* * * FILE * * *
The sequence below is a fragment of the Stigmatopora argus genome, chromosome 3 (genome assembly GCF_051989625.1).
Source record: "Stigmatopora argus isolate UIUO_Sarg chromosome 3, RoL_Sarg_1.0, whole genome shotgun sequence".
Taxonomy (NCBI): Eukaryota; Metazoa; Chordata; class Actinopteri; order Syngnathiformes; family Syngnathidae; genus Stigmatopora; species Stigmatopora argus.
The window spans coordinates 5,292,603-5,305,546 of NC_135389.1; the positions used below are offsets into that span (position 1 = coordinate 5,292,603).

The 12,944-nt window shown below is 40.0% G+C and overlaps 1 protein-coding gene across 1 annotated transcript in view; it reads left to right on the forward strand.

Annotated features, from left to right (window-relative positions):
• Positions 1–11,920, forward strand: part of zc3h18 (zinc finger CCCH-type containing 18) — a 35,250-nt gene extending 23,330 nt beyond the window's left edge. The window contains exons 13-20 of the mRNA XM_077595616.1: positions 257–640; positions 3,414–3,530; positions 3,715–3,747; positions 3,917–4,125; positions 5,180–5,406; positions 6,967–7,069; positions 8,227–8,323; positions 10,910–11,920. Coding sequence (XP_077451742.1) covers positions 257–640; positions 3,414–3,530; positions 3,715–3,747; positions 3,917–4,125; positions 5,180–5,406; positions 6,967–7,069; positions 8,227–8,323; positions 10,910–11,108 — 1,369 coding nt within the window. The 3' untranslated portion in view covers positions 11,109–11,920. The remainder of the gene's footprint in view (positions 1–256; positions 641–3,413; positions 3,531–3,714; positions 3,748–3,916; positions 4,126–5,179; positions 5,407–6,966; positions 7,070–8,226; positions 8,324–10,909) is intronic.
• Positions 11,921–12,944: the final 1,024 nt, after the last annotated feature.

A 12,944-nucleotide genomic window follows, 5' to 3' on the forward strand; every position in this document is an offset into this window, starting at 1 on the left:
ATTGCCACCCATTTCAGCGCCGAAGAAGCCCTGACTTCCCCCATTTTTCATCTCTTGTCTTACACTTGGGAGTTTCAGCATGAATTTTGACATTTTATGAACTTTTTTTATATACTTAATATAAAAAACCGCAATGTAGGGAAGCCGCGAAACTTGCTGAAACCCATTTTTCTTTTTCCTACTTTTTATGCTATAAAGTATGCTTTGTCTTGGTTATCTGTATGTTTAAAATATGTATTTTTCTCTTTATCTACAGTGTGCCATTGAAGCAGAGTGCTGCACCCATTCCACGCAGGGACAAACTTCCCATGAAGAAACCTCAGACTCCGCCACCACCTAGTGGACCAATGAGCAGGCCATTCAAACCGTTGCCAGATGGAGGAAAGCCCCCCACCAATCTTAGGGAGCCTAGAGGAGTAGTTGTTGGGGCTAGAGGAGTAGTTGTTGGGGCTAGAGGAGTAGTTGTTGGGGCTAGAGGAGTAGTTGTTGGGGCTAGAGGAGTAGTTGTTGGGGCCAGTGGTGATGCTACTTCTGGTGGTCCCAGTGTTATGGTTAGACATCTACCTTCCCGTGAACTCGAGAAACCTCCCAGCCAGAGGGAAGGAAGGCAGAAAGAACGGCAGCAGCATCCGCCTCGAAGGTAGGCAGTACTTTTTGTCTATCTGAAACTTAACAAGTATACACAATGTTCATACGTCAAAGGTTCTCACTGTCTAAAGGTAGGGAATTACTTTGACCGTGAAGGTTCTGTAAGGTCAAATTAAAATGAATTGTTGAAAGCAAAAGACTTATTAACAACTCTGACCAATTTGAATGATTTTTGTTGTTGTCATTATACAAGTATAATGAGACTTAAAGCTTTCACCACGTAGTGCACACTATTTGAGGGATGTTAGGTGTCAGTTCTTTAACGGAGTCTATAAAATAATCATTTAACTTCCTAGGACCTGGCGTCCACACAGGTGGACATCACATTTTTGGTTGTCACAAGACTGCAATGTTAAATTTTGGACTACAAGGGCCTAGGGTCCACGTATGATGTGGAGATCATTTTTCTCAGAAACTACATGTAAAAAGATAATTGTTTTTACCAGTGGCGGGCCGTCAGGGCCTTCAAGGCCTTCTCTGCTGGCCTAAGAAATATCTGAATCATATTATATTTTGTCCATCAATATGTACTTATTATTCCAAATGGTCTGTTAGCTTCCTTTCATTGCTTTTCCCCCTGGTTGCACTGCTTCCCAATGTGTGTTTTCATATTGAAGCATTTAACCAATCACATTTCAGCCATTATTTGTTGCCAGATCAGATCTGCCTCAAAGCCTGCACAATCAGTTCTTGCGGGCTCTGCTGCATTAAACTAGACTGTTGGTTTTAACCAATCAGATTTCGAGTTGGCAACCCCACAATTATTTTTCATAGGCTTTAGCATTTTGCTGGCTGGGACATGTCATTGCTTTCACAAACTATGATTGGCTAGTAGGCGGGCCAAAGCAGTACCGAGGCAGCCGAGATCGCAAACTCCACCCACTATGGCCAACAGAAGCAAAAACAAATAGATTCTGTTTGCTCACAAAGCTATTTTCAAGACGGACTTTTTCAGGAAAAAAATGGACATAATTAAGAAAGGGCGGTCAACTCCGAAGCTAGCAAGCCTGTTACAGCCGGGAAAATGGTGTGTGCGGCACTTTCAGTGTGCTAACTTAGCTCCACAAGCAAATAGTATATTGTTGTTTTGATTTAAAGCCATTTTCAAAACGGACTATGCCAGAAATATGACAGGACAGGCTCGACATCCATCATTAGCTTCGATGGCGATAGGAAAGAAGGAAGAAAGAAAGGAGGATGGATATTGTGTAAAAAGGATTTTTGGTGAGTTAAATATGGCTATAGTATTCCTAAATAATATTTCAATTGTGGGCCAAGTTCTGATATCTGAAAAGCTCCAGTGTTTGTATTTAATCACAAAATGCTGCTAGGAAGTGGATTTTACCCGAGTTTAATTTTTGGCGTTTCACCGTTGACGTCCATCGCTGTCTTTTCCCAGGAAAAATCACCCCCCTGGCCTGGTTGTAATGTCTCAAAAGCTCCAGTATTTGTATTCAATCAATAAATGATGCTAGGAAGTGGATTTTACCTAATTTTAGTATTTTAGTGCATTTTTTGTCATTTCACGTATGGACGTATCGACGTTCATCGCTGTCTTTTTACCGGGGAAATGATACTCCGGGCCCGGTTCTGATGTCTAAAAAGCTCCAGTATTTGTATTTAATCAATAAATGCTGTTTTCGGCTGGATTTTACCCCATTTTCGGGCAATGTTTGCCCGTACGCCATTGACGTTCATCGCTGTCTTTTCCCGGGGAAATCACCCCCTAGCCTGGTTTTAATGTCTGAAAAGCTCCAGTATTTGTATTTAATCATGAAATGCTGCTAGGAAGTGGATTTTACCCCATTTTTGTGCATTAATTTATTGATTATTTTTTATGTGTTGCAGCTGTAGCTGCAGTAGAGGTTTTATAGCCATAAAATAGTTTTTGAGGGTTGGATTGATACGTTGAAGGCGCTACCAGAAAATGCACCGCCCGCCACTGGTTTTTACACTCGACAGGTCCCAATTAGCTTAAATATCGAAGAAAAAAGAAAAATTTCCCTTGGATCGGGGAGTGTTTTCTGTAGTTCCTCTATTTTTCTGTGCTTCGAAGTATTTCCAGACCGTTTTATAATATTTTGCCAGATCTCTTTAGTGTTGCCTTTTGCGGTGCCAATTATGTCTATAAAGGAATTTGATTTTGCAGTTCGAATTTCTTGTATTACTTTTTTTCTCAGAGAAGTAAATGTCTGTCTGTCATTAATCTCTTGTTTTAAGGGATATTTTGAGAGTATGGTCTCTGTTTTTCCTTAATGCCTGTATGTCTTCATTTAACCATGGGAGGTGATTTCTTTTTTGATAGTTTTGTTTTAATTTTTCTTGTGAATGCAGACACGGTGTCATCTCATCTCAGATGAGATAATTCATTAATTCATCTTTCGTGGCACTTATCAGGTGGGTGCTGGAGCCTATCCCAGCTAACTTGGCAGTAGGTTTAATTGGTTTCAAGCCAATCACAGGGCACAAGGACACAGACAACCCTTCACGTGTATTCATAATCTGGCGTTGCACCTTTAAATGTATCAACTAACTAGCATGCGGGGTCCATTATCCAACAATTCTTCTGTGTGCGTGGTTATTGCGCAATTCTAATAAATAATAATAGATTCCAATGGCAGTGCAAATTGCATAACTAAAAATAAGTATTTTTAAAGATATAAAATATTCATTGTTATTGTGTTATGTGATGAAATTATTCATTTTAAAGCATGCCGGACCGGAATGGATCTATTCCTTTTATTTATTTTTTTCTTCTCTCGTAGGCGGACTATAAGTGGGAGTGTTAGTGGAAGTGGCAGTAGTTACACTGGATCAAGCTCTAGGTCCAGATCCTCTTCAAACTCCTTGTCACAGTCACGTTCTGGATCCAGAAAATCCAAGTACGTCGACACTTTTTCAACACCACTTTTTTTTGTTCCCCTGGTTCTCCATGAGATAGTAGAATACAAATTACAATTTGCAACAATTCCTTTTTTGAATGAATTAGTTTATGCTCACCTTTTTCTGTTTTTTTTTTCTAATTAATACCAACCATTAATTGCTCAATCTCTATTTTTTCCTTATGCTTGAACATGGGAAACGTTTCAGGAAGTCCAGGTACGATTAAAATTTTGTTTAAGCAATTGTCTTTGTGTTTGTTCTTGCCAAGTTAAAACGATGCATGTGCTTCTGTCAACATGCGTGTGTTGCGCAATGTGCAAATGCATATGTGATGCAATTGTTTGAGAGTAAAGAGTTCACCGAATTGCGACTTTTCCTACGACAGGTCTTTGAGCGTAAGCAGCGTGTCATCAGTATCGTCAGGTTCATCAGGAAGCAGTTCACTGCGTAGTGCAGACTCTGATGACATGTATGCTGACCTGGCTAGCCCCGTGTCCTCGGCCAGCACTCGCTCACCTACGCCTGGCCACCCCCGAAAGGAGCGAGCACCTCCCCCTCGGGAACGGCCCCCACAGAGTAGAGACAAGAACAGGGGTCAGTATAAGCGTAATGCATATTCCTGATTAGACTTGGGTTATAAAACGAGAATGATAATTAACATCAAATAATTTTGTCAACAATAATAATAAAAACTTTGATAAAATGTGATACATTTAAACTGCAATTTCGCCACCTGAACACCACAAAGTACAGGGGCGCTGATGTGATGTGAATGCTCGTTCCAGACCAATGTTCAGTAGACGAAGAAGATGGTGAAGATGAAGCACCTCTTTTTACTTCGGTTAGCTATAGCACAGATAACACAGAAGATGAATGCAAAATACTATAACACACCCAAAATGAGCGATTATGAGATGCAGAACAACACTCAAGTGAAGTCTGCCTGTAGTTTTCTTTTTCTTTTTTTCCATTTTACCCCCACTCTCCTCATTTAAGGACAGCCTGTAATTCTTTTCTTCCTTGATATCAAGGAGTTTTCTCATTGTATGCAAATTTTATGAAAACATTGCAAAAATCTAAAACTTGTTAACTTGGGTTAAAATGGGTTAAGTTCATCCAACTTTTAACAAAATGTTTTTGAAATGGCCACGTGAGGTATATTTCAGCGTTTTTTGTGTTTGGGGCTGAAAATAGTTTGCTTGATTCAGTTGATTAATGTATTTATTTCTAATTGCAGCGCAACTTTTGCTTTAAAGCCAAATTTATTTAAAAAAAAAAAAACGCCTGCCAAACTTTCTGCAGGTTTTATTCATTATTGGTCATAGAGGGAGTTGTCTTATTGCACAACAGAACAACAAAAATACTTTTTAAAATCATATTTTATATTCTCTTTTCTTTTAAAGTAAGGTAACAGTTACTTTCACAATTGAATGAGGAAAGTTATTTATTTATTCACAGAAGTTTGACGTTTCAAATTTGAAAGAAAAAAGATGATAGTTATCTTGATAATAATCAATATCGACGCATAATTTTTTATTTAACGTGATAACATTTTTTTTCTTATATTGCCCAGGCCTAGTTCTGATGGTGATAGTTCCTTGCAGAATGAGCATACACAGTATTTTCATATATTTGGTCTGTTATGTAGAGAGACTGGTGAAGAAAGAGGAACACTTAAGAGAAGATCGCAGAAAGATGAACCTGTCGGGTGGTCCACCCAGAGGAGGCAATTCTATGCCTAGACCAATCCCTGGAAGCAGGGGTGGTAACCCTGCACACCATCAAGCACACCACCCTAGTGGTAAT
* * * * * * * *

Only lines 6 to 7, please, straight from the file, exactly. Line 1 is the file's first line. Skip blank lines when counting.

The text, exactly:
Annotated features, from left to right (window-relative positions):
• Positions 1–11,920, forward strand: part of zc3h18 (zinc finger CCCH-type containing 18) — a 35,250-nt gene extending 23,330 nt beyond the window's left edge. The window contains exons 13-20 of the mRNA XM_077595616.1: positions 257–640; positions 3,414–3,530; positions 3,715–3,747; positions 3,917–4,125; positions 5,180–5,406; positions 6,967–7,069; positions 8,227–8,323; positions 10,910–11,920. Coding sequence (XP_077451742.1) covers positions 257–640; positions 3,414–3,530; positions 3,715–3,747; positions 3,917–4,125; positions 5,180–5,406; positions 6,967–7,069; positions 8,227–8,323; positions 10,910–11,108 — 1,369 coding nt within the window. The 3' untranslated portion in view covers positions 11,109–11,920. The remainder of the gene's footprint in view (positions 1–256; positions 641–3,413; positions 3,531–3,714; positions 3,748–3,916; positions 4,126–5,179; positions 5,407–6,966; positions 7,070–8,226; positions 8,324–10,909) is intronic.